There are actually two covered porches. The front porch is 50' wide and 8' deep. The back screened porch is 50' wide and 12' deep, so the total area is 1000 sqft. Both porches have 10' ceilings. The house architecture is "southern Louisiana".


    1. User avater GBA Editor
      Martin Holladay | | #6

      The basic principle of insulation is that the insulation boundary must be continuous around the building, with an air barrier adjacent to the insulation layer. In some cases, a builder can choose between two ways to proceed.

      If you don't need your "devil's triangle" to be conditioned -- in other words, if there are no plumbing pipes, ducts, or vulnerable items in storage there -- it's OK to design your house so that the devil's triangle is outside of the home's thermal envelope. In most cases, this is tricky, though -- because it's hard to make the thermal boundary continuous and airtight.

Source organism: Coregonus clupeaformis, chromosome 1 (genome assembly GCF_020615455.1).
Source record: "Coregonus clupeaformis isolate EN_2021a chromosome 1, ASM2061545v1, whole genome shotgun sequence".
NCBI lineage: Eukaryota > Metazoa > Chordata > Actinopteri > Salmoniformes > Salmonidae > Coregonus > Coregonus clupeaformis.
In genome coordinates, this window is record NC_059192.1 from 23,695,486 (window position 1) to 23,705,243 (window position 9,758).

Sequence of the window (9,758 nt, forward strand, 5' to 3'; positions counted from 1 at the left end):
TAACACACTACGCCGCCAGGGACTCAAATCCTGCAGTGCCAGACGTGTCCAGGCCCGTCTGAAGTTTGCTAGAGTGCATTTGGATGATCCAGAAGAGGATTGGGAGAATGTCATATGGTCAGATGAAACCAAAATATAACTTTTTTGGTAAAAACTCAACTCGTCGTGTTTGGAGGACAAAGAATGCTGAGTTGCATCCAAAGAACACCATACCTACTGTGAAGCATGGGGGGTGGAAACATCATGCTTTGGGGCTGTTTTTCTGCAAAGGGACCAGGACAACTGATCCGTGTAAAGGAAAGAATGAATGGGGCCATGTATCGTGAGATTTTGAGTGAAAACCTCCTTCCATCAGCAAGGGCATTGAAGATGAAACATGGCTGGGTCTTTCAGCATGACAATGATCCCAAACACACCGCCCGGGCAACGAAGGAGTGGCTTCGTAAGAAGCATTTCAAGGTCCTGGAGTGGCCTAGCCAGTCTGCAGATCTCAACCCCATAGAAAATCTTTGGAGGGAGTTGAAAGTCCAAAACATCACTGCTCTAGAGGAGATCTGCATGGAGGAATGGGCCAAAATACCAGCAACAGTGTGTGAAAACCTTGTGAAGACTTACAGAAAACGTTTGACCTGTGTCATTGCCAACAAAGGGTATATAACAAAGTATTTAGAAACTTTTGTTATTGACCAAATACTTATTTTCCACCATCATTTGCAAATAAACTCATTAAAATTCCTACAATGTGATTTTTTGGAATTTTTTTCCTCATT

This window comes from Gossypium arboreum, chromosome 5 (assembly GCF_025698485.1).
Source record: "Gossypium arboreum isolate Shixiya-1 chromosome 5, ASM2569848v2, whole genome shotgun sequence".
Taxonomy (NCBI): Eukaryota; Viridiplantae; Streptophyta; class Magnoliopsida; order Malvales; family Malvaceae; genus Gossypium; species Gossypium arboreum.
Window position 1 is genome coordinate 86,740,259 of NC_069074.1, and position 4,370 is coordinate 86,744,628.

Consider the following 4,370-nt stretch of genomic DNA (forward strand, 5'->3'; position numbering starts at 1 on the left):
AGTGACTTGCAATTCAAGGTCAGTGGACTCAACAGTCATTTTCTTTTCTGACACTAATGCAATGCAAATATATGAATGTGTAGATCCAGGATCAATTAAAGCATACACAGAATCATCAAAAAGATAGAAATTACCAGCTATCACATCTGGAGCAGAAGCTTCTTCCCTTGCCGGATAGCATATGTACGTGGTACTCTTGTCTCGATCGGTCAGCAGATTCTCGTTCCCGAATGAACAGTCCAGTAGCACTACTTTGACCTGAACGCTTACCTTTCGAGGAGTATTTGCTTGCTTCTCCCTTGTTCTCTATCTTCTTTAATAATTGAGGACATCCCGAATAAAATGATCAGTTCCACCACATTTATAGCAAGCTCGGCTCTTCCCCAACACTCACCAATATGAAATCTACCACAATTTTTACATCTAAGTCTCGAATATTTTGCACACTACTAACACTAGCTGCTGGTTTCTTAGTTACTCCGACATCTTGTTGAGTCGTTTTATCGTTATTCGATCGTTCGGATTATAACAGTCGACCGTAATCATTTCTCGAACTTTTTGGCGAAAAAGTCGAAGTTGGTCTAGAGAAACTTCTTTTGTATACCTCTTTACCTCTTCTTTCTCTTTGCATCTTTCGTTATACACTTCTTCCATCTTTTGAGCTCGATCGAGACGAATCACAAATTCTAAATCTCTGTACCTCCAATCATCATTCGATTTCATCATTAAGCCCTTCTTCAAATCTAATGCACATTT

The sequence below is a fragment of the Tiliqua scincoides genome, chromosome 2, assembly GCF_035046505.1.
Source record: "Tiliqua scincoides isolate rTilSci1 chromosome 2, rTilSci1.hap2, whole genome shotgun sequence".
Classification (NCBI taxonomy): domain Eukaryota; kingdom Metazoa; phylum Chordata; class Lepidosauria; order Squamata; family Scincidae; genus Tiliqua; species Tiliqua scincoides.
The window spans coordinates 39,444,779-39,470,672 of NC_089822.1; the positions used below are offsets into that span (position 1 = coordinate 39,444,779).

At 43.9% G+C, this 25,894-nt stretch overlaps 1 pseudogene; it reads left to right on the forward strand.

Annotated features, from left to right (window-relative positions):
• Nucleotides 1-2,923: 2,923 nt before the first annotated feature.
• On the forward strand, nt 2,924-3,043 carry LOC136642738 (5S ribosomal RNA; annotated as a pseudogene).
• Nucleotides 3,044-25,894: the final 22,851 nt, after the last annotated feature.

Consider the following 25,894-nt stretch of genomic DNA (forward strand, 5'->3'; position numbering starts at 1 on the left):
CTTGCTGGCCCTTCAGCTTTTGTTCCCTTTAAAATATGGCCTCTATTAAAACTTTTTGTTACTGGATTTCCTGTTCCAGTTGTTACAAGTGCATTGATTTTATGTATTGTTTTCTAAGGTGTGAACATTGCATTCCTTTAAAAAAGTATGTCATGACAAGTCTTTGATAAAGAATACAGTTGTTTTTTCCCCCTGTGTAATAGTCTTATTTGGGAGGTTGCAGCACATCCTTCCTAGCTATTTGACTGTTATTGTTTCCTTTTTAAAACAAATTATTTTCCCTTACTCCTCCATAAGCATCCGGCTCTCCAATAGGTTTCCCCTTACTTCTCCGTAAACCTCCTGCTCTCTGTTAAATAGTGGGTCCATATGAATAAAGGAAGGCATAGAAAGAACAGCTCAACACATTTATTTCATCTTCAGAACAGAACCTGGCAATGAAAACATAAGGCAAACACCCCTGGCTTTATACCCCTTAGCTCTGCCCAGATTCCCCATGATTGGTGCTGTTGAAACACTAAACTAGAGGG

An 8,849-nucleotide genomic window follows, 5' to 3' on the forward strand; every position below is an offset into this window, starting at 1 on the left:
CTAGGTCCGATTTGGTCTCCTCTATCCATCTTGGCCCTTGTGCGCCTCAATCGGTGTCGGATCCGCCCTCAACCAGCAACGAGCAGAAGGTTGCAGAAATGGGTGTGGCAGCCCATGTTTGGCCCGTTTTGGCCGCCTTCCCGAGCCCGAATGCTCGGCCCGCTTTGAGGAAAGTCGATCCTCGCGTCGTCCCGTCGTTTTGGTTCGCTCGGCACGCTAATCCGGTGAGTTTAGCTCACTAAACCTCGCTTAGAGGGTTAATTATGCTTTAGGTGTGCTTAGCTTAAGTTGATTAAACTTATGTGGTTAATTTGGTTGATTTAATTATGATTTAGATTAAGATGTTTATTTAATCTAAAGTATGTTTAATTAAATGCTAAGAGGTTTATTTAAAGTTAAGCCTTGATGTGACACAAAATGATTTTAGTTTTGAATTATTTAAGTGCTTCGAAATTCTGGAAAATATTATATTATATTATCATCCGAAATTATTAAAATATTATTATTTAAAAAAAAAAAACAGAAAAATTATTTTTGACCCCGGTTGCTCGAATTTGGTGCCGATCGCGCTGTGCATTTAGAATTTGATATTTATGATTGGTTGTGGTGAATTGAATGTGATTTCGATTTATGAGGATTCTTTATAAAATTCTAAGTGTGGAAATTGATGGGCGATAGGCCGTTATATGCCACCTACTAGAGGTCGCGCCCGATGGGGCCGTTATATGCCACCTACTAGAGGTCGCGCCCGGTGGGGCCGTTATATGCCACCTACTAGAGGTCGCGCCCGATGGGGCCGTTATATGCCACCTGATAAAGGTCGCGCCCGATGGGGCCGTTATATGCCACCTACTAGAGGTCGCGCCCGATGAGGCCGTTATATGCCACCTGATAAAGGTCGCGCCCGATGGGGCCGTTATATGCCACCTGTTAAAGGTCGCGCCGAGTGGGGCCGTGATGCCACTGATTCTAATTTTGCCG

In your case, it's your choice. If the roof assembly above the devil's triangle is insulated, you'll also need to insulate the floor of the devil's triangle (since you have a porch below). On the other hand, if you want to keep the devil's triangle unconditioned, you'll need to insulate the kneewall, and you'll need to make sure that the air barrier is uninterrupted -- especially between the floor joists directly under the kneewall.

  2. User avater GBA Editor
    Brian Pontolilo | | #2

    Hey Ira,